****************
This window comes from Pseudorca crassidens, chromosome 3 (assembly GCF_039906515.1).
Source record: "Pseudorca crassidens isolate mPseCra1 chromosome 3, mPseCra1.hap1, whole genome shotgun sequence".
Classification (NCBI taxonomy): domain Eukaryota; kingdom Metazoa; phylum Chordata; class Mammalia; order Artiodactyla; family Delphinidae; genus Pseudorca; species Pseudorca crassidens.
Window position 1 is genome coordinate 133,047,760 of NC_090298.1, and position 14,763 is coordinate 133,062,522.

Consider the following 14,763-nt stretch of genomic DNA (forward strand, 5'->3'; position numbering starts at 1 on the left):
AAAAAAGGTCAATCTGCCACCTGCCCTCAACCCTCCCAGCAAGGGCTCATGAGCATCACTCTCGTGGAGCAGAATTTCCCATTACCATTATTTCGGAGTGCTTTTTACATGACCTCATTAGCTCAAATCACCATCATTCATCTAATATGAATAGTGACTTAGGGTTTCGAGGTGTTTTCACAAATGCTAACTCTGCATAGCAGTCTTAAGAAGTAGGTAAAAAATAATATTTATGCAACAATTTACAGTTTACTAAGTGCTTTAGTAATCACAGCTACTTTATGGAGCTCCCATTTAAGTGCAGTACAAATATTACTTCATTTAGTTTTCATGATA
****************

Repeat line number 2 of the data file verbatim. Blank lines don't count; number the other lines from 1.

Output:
Source record: "Pseudorca crassidens isolate mPseCra1 chromosome 3, mPseCra1.hap1, whole genome shotgun sequence".